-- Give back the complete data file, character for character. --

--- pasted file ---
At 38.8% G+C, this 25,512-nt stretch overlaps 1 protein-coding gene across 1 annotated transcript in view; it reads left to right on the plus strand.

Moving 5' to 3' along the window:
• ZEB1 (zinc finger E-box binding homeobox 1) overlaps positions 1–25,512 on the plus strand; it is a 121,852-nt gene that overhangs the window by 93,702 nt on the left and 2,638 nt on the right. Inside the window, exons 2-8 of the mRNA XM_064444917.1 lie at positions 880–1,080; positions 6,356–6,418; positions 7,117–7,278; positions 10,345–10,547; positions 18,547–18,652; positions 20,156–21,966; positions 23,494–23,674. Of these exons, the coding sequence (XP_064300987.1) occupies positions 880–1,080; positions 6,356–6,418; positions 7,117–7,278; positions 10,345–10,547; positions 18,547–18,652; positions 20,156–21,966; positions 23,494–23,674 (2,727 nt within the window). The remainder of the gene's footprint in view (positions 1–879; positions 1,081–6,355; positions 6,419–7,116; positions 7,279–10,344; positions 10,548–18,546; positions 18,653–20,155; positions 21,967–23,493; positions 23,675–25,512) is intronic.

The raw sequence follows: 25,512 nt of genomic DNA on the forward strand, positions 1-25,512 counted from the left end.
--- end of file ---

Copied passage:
At 38.8% G+C, this 25,512-nt stretch overlaps 1 protein-coding gene across 1 annotated transcript in view; it reads left to right on the plus strand.

Moving 5' to 3' along the window:
• ZEB1 (zinc finger E-box binding homeobox 1) overlaps positions 1–25,512 on the plus strand; it is a 121,852-nt gene that overhangs the window by 93,702 nt on the left and 2,638 nt on the right. Inside the window, exons 2-8 of the mRNA XM_064444917.1 lie at positions 880–1,080; positions 6,356–6,418; positions 7,117–7,278; positions 10,345–10,547; positions 18,547–18,652; positions 20,156–21,966; positions 23,494–23,674. Of these exons, the coding sequence (XP_064300987.1) occupies positions 880–1,080; positions 6,356–6,418; positions 7,117–7,278; positions 10,345–10,547; positions 18,547–18,652; positions 20,156–21,966; positions 23,494–23,674 (2,727 nt within the window). The remainder of the gene's footprint in view (positions 1–879; positions 1,081–6,355; positions 6,419–7,116; positions 7,279–10,344; positions 10,548–18,546; positions 18,653–20,155; positions 21,967–23,493; positions 23,675–25,512) is intronic.

The raw sequence follows: 25,512 nt of genomic DNA on the forward strand, positions 1-25,512 counted from the left end.